Where and when can I see the Queen Lying at Rest in Scotland?
The public will have the opportunity to file past the Queen's coffin in Edinburgh, as she lies in rest in the Scottish capital at the beginning of this week.
As the Queen died at Balmoral Castle, a short period of Lying at Rest will take place in the Scotland, before her coffin is flown from Edinburgh Airport to London, on Tuesday.
The Queen will then lie in state at the Palace of Westminster for four days, from Wednesday, September 14 until the morning of her funeral on Monday, September 19.
On Sunday, the hearse carrying the Queen travelled from Balmoral to Edinburgh via Dundee and Aberdeen on a six-hour journey, as thousands lined the streets in the rain to bid farewell.
Guns will be fired as the coffin procession travels up Edinburgh's Royal Mile from the Palace of Holyroodhouse to nearby St Giles’ Cathedral on Monday, September 12.
Charles III will lead the royal family in procession as the Queen’s coffin is taken to St Giles' for a service of thanksgiving at 3pm. The last round will be fired as the hearse stops outside the cathedral.
Her coffin will be guarded by Vigils from The Royal Company of Archers with the Crown of Scotland placed atop it.
Watch the Queen's final journey through Scotland.
Where and when can the public view the coffin?
Members of the public will be able to file past the catafalque to pay their respects, at St Giles’ Cathedral in Edinburgh, from around 5.30pm on Monday until 3pm on Tuesday, September 13.
The queue will start at George Square Lane/North Meadow Walk in The Meadows.
Visitors will walk the designated route to the security tent at St Giles, once they’ve been issued with a wristband.
The distance from the wristband entrance to the cathedral is 1.5 miles in length. Visitors are also being warned to expect a mixture of challenging terrain, including cobbles, steep incline and uneven surfaces.
How long will I be queuing for?
Official guidance states: "The queue is expected to be very long. You will need to stand for long periods of time, possibly many hours, with very little opportunity to sit down, as the queue will keep moving."
Due to the long waiting times visitors are being encouraged to consider whether they bring young children with them.
The remarkable life of the Queen remembered in our latest episode of What You Need To Know.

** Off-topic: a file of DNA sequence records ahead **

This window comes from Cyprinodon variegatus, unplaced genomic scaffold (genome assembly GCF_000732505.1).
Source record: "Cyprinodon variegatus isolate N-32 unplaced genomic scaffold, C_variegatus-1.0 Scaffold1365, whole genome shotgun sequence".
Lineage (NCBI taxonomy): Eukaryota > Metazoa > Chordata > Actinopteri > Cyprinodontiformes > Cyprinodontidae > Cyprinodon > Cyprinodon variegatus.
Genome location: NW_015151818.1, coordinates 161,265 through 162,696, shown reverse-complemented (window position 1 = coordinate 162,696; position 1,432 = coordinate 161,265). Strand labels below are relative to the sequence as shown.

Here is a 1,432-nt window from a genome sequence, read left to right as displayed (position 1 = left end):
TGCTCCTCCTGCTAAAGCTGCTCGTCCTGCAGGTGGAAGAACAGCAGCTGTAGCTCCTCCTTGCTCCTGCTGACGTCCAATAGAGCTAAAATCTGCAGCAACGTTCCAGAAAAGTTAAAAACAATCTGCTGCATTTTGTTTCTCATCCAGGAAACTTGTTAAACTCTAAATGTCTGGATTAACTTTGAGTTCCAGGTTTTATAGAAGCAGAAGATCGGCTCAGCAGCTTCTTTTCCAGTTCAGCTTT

What level of security will be there?
An airport-style security search point will greet visitors before they enter St Giles.
The police may also conduct security searches along parts of the queue. People are urged to follow instructions given by the police, stewards and other volunteers.
Antisocial or inappropriate behaviour, including queue-jumping or drunken behaviour, will not be tolerated and you will be removed from the queue.
Are there any banned items?
There is a strict bag policy in operation. Visitors are only permitted to bring one small bag per person into St Giles.
Guidance states the bag must be smaller than 40cm x 30cm x 20cm, with one simple opening or zip, so you can move quickly through the security check.
Large items being carried in addition to bags, including sleeping bags, blankets, carrier bags, folding chairs, camping equipment, non-retractable umbrellas and children’s pushchairs will not be permitted.
A full list of prohibited items can be found on the Scottish government’s website.
What should I bring?
The Scottish government is urging people to dress appropriately for wet and cold weather.
Food and water, sunscreen, a mobile phone charger and essential medication are also listed as items that people should bring with them.
Can I film or take photographs?
Guidance states visitors cannot film, photograph, use mobile phones or other handheld devices in the security search area or within St Giles.
Can I still attend if I’m disabled?
Step-free access will be available for those who need it. The security search point and cathedral will also have step-free access.
Guide dogs, hearing dogs and other official assistance dogs are permitted within St Giles.